East Coast Main Line

Ceiling, Ticket Hall, Waverley Station
©2022 Gazetteer for Scotland

Ceiling, Ticket Hall, Waverley Station

The first and fastest of the two cross-border routes connecting London with Scotland, the East Coast Main Line (ECML) provides direct services from London King's Cross to Edinburgh, Glasgow and Aberdeen. It was formed from regional railways which connected one to another but, unlike the West Coast Main Line, the Scottish section from Edinburgh to Berwick-upon-Tweed was the first to open on the 22nd June 1846. This was the initiative of the North British Railway Company, based in Edinburgh. The London to York section was principally the work of the Great Northern Railway and opened in 1849, while other parts came together as the North Eastern Railway in 1854. The Edinburgh-Aberdeen line opened in sections between 1838 and 1881, built by the Edinburgh & Glasgow Railway, Edinburgh & Northern Railway, North British Railway, the Dundee & Arbroath Railway and the Aberdeen Railway, but it was not continuous until the Forth Bridge and its approaches were completed by the North British Railway in 1889. By this time the Caledonian Railway had taken over the Dundee & Arbroath and the Aberdeen Railway, and joint running with the North British took place between Dundee and Aberdeen. From 1923 these regional companies came together as the London and North Eastern Railway and, for the first time, the line was operated as an integrated whole. Nationalisation followed in 1948.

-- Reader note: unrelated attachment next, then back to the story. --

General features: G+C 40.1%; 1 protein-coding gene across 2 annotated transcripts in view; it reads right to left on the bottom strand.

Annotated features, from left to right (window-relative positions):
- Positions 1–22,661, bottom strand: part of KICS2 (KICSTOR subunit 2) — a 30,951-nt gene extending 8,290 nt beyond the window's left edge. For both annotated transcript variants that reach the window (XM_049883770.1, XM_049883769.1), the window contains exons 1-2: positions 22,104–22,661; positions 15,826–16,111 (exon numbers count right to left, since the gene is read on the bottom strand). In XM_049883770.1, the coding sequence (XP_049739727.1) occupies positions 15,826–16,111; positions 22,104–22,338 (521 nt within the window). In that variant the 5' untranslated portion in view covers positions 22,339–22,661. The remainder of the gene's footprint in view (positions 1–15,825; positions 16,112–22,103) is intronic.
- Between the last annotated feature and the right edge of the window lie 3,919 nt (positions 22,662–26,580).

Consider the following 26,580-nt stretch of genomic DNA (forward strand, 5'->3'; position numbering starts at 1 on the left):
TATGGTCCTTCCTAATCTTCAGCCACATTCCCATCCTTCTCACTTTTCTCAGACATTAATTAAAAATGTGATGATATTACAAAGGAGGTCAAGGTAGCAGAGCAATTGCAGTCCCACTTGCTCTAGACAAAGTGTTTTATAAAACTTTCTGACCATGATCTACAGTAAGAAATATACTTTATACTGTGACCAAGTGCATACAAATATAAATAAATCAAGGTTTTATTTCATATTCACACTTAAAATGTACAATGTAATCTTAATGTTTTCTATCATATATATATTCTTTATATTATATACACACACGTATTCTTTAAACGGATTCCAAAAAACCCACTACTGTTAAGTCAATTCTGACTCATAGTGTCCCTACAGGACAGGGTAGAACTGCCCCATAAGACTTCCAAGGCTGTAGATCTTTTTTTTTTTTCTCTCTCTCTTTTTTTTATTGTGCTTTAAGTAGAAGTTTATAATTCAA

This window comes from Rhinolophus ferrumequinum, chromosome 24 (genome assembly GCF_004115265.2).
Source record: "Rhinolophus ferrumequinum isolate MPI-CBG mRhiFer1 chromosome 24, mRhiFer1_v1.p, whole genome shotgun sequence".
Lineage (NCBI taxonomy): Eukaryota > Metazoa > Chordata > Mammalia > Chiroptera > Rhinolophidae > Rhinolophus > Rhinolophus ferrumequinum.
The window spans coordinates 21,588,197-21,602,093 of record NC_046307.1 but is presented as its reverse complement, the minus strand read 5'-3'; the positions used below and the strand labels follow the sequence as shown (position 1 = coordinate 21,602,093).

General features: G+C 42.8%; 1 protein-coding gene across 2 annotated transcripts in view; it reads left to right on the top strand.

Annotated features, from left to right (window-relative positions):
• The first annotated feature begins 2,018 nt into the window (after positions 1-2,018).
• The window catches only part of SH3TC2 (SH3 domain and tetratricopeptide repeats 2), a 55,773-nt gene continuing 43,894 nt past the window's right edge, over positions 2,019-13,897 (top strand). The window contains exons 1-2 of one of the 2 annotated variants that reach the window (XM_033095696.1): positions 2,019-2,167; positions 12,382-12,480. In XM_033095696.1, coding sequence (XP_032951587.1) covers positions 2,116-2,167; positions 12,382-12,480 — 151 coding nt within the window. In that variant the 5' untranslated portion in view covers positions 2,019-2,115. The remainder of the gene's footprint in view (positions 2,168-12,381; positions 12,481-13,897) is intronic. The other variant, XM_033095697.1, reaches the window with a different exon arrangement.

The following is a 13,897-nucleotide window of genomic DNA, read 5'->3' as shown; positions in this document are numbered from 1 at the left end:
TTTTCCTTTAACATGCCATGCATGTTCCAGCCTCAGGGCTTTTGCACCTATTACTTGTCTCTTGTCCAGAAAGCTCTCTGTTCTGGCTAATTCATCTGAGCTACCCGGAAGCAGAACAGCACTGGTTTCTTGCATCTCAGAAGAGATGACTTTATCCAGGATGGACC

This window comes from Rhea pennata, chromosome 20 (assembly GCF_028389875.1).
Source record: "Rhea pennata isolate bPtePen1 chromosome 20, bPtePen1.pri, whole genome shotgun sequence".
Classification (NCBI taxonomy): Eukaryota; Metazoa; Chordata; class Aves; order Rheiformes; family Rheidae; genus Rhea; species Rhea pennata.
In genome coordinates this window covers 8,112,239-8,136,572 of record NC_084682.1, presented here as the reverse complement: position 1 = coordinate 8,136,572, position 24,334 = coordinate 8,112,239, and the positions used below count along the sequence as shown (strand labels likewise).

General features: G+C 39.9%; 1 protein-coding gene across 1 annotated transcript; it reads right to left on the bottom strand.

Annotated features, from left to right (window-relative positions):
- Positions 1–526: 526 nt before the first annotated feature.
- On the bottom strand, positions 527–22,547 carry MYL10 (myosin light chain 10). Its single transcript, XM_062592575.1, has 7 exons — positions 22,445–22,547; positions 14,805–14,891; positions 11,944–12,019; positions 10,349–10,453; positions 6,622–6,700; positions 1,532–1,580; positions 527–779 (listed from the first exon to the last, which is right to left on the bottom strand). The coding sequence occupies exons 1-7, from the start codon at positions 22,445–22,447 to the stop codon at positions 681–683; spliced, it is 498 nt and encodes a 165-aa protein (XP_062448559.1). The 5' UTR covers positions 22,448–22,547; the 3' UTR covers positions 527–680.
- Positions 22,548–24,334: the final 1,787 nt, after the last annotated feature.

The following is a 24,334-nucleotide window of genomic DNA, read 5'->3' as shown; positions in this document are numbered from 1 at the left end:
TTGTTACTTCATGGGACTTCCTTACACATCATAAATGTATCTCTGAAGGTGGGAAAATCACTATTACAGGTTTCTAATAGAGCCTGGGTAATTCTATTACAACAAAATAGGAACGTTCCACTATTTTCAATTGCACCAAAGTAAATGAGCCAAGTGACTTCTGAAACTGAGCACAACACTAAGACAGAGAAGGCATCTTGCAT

The ECML between King's Cross and Edinburgh Waverley was electrified in the late 1980s at a cost of over £500 million. This involved the construction of more than 28,000 masts to support wiring above 1400 miles (2252 km) of track, the raising of bridges, adjustments to tunnels and improved track geometry for high-speed running. The rejuvenated line was formally inaugurated by HM Queen Elizabeth II on 28th June 1991. Limited stop services can now complete the 393-mile / 632-km journey to Edinburgh in as little as four hours. A succession of speed records have been set on the line. In 1934, the Flying Scotsman reached 100 mph (160 km/h) near Essendine in the East Midlands. Four years later, the Mallard achieved 126 mph (202 km/h) between Grantham and Peterborough, which remains the world record for a steam locomotive. In 1973 a prototype diesel InterCity 125 High Speed Train reached 143.2 mph (229 km/h) between York and Darlington, while the highest speed on standard track in the UK of 161.7 mph (259 km/h) was achieved by an InterCity 225 train on a test run in 1989. Electrification of the Edinburgh-Glasgow line was completed in 2016, but services destined for Aberdeen or Inverness continue to use diesel traction, and the line speeds over the Edinburgh-Aberdeen route are slower (100 mph / 160 km/h maximum) with a further restriction being the single track section to the south of Montrose, including the South Esk and Ferryden Viaducts. Therefore, the 130-mile / 210 km journey to Aberdeen takes a further three hours.

While the line remains owned and maintained by Network Rail, a public-sector arm's length company, train services are now operated by private franchise-holders. The line carries more than 20 million passengers each year, together with freight, although the majority of freight is carried on the southern section the line rather than to Scotland, where the West Coast Main Line predominates. Further upgrades to increase capacity were completed in 2019.

The Edinburgh-Aberdeen section passes along a picturesque coast and incorporates the iconic Forth and Tay Bridges. There are branch lines to North Berwick, the Fife Circle Line and Ladybank-Perth, with the Dundee and Perth Railway providing a cross-country connection to Glasgow via Stirling.

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